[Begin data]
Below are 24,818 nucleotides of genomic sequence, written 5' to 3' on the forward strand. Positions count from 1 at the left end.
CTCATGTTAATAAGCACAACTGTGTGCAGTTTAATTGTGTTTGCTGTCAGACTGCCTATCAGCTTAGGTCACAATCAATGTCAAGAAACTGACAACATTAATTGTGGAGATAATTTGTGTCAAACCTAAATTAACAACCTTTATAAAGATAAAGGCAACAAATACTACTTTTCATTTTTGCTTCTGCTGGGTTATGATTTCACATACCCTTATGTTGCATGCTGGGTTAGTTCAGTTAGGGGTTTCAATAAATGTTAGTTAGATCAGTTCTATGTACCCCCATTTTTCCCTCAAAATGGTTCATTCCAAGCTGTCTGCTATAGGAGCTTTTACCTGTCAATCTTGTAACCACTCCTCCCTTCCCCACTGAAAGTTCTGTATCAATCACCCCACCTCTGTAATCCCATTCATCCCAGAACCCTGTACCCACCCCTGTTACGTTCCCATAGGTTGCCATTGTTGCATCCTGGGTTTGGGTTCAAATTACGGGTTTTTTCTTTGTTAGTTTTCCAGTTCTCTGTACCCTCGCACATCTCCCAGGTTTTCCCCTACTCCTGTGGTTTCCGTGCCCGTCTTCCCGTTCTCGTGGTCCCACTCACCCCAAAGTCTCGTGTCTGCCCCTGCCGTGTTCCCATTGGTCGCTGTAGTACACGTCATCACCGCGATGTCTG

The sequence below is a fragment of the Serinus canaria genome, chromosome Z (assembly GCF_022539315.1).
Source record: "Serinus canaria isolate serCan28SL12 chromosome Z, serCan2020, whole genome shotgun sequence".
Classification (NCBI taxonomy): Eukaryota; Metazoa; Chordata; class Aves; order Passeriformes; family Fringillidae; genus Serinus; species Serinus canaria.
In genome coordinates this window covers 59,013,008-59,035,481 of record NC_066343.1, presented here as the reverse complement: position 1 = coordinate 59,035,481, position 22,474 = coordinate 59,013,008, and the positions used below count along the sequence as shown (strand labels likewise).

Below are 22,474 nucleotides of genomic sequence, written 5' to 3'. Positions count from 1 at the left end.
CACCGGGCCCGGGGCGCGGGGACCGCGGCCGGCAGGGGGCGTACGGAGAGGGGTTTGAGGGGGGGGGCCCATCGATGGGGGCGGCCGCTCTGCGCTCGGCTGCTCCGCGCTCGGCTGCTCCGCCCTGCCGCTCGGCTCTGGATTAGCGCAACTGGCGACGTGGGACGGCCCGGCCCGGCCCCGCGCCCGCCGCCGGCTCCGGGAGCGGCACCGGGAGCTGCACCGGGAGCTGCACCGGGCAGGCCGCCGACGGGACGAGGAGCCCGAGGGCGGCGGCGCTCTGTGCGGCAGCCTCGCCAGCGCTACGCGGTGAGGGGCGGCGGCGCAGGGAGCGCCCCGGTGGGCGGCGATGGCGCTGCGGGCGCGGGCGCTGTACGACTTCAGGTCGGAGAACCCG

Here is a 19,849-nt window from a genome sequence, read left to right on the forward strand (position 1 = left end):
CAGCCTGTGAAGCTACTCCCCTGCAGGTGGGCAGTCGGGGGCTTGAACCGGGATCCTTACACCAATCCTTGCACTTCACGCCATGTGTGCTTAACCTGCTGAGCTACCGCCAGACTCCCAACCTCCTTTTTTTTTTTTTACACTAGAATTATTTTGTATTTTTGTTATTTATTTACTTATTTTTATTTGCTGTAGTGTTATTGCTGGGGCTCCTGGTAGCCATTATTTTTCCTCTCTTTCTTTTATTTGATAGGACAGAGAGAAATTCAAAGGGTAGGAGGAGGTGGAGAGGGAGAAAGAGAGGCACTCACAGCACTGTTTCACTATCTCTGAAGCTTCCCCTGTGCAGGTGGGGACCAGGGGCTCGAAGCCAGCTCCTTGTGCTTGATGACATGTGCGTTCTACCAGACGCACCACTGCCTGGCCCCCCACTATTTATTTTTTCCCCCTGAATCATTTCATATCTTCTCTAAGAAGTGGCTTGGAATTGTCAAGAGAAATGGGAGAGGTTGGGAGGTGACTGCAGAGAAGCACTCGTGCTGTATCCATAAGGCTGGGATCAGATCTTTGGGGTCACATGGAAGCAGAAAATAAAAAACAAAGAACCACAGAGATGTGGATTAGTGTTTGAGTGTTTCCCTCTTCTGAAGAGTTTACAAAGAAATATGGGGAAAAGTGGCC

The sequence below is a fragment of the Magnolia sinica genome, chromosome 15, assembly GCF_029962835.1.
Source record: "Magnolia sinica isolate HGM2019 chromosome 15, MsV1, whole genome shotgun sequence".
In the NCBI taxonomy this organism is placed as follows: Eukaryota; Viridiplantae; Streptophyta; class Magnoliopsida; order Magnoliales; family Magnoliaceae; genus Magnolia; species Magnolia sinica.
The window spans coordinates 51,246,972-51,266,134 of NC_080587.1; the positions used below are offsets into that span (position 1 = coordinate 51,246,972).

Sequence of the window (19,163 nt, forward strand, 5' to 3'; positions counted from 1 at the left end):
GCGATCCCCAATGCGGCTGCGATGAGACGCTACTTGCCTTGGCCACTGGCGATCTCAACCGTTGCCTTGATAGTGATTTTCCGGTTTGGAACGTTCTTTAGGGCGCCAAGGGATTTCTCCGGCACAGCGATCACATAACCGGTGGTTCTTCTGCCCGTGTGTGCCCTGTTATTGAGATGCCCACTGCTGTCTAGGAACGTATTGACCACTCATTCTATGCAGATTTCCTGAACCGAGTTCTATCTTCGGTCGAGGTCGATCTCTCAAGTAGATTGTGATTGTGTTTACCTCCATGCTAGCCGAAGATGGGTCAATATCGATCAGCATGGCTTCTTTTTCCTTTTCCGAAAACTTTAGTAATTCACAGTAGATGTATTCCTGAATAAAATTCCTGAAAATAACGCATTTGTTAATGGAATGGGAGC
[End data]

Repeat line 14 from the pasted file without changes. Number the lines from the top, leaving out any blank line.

The window spans coordinates 51,246,972-51,266,134 of NC_080587.1; the positions used below are offsets into that span (position 1 = coordinate 51,246,972).